CMI Leisure Management has committed to several sustainable initiatives to protect precious landscapes such as the sea ice in Antarctica
Flexibility, perseverance and partnership.
These are some of the words that have become key brand values for CMI Leisure Management as it resumes operations. As a provider of hotel management services to cruise operators, the organisation was hit hard by the Covid-19 pandemic but overcoming the associated challenges has bolstered its ability to adapt, says Dietmar Wertanzl, president and CEO of CMI Leisure Management.
“We really entered unknown territory with the pandemic,” he says. “When you look at the maritime industry, we were forced to become pioneers of new business avenues and partnerships during such challenging times. It was a total reset, so we had to be open-minded and appreciate the collaborative relationships we had.”
Communication was also a key part of CMI Leisure Management’s strategy for success, particularly with its clients and stakeholders. “You need the support of your whole team and we have been very lucky,” says Wertanzl. “Our shareholders have been incredibly generous, providing a loan programme for our crew while they were out of work.”
Practices like these are helping CMI Leisure Management define itself as a truly sustainable business, but the company is implementing initiatives in addition to those that ensure its survival and that of its employees’ livelihoods.
Among these is the firm’s ‘Save the Waves’ programme, which aims to reduce ocean pollution by minimising the chemicals released from CMI Leisure Management’s operations and the laundry done onboard.
“It can use approximately 15 litres of water for every set of towels, so we are encouraging our guests to hang up clean but wet towels, and only leave out dirty ones to be washed,” says Wertanzl. “Our laundry detergents are also biodegradable, but the less we put into the ocean, the better.”
The cruise industry has strengthened its commitment to environmental sustainability in recent years, particularly with the global sulphur cap that was introduced in 2020. “The whole industry has been really focused on the idea of becoming good global citizens,” says Wertanzl. “This philosophy is especially relevant for our expedition clients, where we need to go above and beyond to operate in an environmentally friendly way. We need to preserve the destinations we visit and the local marine wildlife to ensure our guests can continue to have the experiences they dream of.”
In an effort to achieve this, CMI Leisure Management has implemented recycling schemes onboard the ships it charters. Staff and crew are encouraged to reuse items where possible and are provided with recycling bins to separate rubbish. In addition, the company has committed to eliminating all single-use plastic items, such as individual portions of condiments and spreads, straws and disposable cups, onboard its ships.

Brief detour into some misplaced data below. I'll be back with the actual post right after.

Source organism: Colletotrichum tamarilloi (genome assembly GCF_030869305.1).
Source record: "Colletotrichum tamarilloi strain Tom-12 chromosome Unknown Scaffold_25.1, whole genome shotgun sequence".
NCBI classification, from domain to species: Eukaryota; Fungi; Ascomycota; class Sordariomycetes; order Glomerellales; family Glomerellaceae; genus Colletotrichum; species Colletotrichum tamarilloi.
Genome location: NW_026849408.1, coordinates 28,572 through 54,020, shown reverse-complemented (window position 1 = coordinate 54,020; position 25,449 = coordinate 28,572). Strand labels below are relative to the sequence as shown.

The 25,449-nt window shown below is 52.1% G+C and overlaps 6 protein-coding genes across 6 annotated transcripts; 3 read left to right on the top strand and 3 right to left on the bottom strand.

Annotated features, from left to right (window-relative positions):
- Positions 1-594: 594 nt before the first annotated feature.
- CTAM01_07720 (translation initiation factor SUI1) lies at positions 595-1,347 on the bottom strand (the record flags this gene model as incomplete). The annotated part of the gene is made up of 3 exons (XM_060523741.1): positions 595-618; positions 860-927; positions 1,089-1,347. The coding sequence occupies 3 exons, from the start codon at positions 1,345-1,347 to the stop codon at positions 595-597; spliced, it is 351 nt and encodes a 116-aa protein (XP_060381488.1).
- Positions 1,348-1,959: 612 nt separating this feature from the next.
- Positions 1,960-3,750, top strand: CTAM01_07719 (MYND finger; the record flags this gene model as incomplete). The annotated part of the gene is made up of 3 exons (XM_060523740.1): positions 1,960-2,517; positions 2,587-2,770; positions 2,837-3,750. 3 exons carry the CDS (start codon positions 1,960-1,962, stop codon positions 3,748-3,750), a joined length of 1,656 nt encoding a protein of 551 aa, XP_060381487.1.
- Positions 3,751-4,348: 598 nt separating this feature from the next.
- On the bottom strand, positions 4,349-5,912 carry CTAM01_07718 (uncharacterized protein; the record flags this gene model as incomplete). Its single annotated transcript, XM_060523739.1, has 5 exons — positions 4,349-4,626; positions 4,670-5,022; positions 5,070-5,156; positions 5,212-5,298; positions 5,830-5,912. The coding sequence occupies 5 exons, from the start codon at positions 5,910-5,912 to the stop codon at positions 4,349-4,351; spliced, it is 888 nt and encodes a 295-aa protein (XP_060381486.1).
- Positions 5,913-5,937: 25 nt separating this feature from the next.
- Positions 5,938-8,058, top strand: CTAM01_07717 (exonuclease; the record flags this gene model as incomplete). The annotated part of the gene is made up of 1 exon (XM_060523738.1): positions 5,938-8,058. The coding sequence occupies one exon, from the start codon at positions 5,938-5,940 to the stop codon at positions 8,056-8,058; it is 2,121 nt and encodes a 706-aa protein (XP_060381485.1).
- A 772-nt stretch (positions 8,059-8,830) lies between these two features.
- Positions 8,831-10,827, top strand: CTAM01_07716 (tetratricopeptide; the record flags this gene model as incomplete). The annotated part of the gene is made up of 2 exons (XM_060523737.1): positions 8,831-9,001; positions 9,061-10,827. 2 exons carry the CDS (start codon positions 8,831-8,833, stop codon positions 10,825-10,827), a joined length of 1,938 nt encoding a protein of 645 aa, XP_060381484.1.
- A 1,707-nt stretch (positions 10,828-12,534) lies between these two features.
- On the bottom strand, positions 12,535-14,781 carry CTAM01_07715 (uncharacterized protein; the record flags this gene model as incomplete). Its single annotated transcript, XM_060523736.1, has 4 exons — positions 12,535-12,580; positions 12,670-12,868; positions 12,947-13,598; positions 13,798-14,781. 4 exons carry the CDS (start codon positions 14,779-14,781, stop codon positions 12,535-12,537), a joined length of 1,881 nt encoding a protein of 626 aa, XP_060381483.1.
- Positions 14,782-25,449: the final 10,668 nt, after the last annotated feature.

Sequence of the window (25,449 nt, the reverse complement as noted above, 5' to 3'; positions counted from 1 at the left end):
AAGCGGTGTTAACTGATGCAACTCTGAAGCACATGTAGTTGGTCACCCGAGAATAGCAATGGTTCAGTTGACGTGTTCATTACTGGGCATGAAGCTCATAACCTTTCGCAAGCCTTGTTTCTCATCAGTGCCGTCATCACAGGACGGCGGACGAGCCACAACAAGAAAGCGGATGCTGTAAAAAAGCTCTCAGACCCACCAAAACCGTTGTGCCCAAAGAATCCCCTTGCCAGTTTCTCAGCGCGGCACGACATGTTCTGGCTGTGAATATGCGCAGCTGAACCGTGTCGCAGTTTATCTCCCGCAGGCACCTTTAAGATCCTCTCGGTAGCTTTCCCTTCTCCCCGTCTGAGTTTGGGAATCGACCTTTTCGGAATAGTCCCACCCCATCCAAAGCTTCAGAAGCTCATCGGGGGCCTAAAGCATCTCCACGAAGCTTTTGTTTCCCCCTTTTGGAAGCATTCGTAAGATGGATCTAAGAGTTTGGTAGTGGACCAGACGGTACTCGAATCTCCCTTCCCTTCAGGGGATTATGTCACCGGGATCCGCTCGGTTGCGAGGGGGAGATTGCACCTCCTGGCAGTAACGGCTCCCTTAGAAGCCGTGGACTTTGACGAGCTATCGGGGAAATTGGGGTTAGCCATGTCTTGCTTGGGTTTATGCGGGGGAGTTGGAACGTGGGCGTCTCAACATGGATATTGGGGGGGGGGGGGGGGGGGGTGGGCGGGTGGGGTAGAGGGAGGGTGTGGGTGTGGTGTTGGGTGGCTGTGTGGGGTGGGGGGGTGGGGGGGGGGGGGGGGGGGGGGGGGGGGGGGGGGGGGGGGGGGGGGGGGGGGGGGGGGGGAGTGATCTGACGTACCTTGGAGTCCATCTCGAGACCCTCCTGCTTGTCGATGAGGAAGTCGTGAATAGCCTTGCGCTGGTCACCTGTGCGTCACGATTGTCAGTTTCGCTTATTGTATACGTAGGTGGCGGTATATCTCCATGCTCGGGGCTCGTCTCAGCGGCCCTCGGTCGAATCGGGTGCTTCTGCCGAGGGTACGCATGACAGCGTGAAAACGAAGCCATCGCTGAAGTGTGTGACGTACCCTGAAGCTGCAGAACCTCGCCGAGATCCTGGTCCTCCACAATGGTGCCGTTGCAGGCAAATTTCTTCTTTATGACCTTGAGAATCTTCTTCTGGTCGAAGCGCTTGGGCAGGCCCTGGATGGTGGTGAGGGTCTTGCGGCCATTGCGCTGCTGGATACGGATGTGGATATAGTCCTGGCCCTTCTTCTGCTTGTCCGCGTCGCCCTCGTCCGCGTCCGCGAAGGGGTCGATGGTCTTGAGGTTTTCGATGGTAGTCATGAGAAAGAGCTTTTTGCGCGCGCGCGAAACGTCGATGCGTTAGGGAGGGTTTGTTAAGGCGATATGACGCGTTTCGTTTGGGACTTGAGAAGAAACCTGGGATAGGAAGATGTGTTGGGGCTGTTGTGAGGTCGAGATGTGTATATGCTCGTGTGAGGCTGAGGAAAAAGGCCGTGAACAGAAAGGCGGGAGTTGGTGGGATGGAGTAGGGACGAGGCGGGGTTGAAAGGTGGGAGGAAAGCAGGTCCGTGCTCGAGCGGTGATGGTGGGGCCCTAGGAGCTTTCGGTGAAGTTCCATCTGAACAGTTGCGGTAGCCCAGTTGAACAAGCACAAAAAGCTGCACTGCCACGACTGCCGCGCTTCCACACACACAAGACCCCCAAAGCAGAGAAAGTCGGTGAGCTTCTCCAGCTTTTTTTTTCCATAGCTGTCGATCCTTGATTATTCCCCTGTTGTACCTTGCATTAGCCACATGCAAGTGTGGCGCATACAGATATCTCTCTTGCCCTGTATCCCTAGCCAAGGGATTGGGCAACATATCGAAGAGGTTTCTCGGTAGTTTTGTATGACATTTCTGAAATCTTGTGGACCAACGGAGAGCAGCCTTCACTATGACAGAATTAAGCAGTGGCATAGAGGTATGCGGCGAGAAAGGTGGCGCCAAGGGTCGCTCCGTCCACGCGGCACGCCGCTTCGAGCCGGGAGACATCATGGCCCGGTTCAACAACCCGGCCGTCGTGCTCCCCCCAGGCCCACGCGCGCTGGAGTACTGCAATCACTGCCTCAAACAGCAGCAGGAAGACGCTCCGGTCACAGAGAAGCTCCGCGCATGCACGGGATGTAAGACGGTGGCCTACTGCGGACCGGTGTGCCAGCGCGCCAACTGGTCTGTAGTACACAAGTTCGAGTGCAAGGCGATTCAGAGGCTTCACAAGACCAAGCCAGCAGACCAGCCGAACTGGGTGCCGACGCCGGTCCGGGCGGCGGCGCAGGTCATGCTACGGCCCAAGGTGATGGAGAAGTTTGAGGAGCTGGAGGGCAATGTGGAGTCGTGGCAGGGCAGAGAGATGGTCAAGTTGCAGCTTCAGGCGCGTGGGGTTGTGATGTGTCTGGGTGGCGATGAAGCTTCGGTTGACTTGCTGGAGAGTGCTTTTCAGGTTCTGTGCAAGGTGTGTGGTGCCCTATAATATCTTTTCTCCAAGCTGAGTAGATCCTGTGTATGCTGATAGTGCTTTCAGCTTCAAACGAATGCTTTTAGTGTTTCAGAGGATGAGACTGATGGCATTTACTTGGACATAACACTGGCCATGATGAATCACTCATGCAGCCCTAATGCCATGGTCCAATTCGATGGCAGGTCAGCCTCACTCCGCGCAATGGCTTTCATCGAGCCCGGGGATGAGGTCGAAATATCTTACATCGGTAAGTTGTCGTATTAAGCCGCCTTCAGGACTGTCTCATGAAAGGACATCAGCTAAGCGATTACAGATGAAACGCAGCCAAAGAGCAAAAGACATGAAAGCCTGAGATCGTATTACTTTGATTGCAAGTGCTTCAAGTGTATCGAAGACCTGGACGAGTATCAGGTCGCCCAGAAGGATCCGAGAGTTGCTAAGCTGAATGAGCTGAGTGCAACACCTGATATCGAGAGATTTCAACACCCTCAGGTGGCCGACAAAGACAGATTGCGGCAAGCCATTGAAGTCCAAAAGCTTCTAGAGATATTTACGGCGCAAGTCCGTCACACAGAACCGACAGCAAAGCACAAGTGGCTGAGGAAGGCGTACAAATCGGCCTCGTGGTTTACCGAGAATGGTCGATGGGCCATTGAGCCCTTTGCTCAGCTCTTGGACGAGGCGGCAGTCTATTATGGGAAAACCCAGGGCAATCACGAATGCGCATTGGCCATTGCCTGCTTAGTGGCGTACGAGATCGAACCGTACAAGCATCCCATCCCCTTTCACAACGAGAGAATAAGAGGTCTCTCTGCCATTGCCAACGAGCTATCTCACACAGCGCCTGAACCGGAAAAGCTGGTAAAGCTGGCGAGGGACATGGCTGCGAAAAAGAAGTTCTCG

“We are doing what we can, but we cannot achieve true sustainability alone,” explains Wertanzl. “The saying ‘it takes a village’ is particularly true here – for example, we need to work with each port of call to ensure that we can effectively dispose of our recycled waste.
“When we commit to something, we know we have to execute. We measure our progress against our commitments and adjust our methods accordingly to ensure we can reach our goals.”
For CMI Leisure Management, the shift in perspective to improving sustainability is a welcome opportunity to re-evaluate its processes, says Wertanzl. Many cruise lines are now opting for digital alternatives to paper-based resources for information such as daily activity programmes, itineraries and menus. “But it will take time, and we need to involve other stakeholders in the supply chain,” he explains. “They need to be given the information to make educated and informed decisions about their impact. We have done a lot in the industry in this area, particularly surrounding food.”
Wertanzl is referring to the brand’s commitment to sourcing sustainable seafood, using only ingredients that have been caught or farmed in ways that consider the long-term vitality of harvested species and the well-being of the oceans, as well as the livelihoods of fishery-dependent communities. CMI Leisure Management only purchases seafood species approved by the Marine Stewardship Council.
“Sustainable choices often require investments,” says Wertanzl. “With the pandemic, those budgets have been affected, so we have to make sustainable decisions that also make sense economically, especially considering the fragile situation of the cruise industry following the hiatus.
“Having said that, we are excited to resume normal operations. We need to learn how to balance the spread of the virus with sustainable initiatives that do not compromise the well-being of our guests. But with large-scale roll-out of the vaccine and the hope that variants will gradually become milder, we are in a good position to continue making positive changes across the cruise industry.”
This article was first published in the Spring/Summer 2022 issue of Cruise & Ferry Review. All information was correct at the time of printing, but may since have changed.
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